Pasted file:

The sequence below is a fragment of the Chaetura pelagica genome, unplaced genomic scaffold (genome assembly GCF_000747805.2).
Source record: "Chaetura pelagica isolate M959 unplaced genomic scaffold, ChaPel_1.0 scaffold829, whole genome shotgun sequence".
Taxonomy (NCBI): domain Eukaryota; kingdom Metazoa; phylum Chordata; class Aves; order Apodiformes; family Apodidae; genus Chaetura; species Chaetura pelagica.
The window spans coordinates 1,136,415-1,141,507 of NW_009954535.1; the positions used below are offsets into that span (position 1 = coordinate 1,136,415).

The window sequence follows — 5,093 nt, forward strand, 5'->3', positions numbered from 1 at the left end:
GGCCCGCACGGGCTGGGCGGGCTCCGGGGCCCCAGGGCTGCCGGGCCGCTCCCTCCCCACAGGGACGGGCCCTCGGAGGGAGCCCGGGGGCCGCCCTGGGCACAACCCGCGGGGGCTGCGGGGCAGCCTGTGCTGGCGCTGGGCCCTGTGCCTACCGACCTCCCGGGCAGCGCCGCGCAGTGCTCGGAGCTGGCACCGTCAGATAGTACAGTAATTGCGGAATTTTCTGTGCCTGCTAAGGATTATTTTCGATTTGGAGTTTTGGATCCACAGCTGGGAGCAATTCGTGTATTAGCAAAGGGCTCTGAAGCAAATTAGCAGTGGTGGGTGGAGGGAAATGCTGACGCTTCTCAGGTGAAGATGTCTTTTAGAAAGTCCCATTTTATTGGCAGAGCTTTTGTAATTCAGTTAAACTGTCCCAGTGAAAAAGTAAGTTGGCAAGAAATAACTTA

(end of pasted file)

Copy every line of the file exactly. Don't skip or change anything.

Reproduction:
The sequence below is a fragment of the Chaetura pelagica genome, unplaced genomic scaffold (genome assembly GCF_000747805.2).
Source record: "Chaetura pelagica isolate M959 unplaced genomic scaffold, ChaPel_1.0 scaffold829, whole genome shotgun sequence".
Taxonomy (NCBI): domain Eukaryota; kingdom Metazoa; phylum Chordata; class Aves; order Apodiformes; family Apodidae; genus Chaetura; species Chaetura pelagica.
The window spans coordinates 1,136,415-1,141,507 of NW_009954535.1; the positions used below are offsets into that span (position 1 = coordinate 1,136,415).

The window sequence follows — 5,093 nt, forward strand, 5'->3', positions numbered from 1 at the left end:
GGCCCGCACGGGCTGGGCGGGCTCCGGGGCCCCAGGGCTGCCGGGCCGCTCCCTCCCCACAGGGACGGGCCCTCGGAGGGAGCCCGGGGGCCGCCCTGGGCACAACCCGCGGGGGCTGCGGGGCAGCCTGTGCTGGCGCTGGGCCCTGTGCCTACCGACCTCCCGGGCAGCGCCGCGCAGTGCTCGGAGCTGGCACCGTCAGATAGTACAGTAATTGCGGAATTTTCTGTGCCTGCTAAGGATTATTTTCGATTTGGAGTTTTGGATCCACAGCTGGGAGCAATTCGTGTATTAGCAAAGGGCTCTGAAGCAAATTAGCAGTGGTGGGTGGAGGGAAATGCTGACGCTTCTCAGGTGAAGATGTCTTTTAGAAAGTCCCATTTTATTGGCAGAGCTTTTGTAATTCAGTTAAACTGTCCCAGTGAAAAAGTAAGTTGGCAAGAAATAACTTA